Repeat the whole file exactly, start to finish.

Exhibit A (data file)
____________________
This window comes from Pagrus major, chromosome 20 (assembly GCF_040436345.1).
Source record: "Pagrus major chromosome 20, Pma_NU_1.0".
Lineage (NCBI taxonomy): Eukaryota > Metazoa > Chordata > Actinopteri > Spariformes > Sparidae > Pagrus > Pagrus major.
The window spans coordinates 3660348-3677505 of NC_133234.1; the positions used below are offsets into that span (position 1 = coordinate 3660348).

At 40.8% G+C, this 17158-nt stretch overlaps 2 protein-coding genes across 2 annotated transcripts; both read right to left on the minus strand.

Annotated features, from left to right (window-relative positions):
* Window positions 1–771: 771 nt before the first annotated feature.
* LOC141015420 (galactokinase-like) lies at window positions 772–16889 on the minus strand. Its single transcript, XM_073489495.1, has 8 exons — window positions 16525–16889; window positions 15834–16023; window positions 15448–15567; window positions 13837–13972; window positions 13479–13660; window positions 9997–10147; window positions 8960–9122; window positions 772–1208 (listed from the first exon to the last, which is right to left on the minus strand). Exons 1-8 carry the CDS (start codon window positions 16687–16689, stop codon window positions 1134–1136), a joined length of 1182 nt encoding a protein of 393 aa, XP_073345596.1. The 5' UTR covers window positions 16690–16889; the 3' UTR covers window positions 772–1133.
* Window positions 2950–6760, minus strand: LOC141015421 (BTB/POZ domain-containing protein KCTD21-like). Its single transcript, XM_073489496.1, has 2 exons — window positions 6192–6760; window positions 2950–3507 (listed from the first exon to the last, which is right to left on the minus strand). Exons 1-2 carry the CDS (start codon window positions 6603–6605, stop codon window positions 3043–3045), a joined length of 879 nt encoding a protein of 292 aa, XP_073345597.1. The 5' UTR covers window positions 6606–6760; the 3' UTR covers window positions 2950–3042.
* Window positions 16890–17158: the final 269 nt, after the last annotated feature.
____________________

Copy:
This window comes from Pagrus major, chromosome 20 (assembly GCF_040436345.1).
Source record: "Pagrus major chromosome 20, Pma_NU_1.0".
Lineage (NCBI taxonomy): Eukaryota > Metazoa > Chordata > Actinopteri > Spariformes > Sparidae > Pagrus > Pagrus major.
The window spans coordinates 3660348-3677505 of NC_133234.1; the positions used below are offsets into that span (position 1 = coordinate 3660348).

At 40.8% G+C, this 17158-nt stretch overlaps 2 protein-coding genes across 2 annotated transcripts; both read right to left on the minus strand.

Annotated features, from left to right (window-relative positions):
* Window positions 1–771: 771 nt before the first annotated feature.
* LOC141015420 (galactokinase-like) lies at window positions 772–16889 on the minus strand. Its single transcript, XM_073489495.1, has 8 exons — window positions 16525–16889; window positions 15834–16023; window positions 15448–15567; window positions 13837–13972; window positions 13479–13660; window positions 9997–10147; window positions 8960–9122; window positions 772–1208 (listed from the first exon to the last, which is right to left on the minus strand). Exons 1-8 carry the CDS (start codon window positions 16687–16689, stop codon window positions 1134–1136), a joined length of 1182 nt encoding a protein of 393 aa, XP_073345596.1. The 5' UTR covers window positions 16690–16889; the 3' UTR covers window positions 772–1133.
* Window positions 2950–6760, minus strand: LOC141015421 (BTB/POZ domain-containing protein KCTD21-like). Its single transcript, XM_073489496.1, has 2 exons — window positions 6192–6760; window positions 2950–3507 (listed from the first exon to the last, which is right to left on the minus strand). Exons 1-2 carry the CDS (start codon window positions 6603–6605, stop codon window positions 3043–3045), a joined length of 879 nt encoding a protein of 292 aa, XP_073345597.1. The 5' UTR covers window positions 6606–6760; the 3' UTR covers window positions 2950–3042.
* Window positions 16890–17158: the final 269 nt, after the last annotated feature.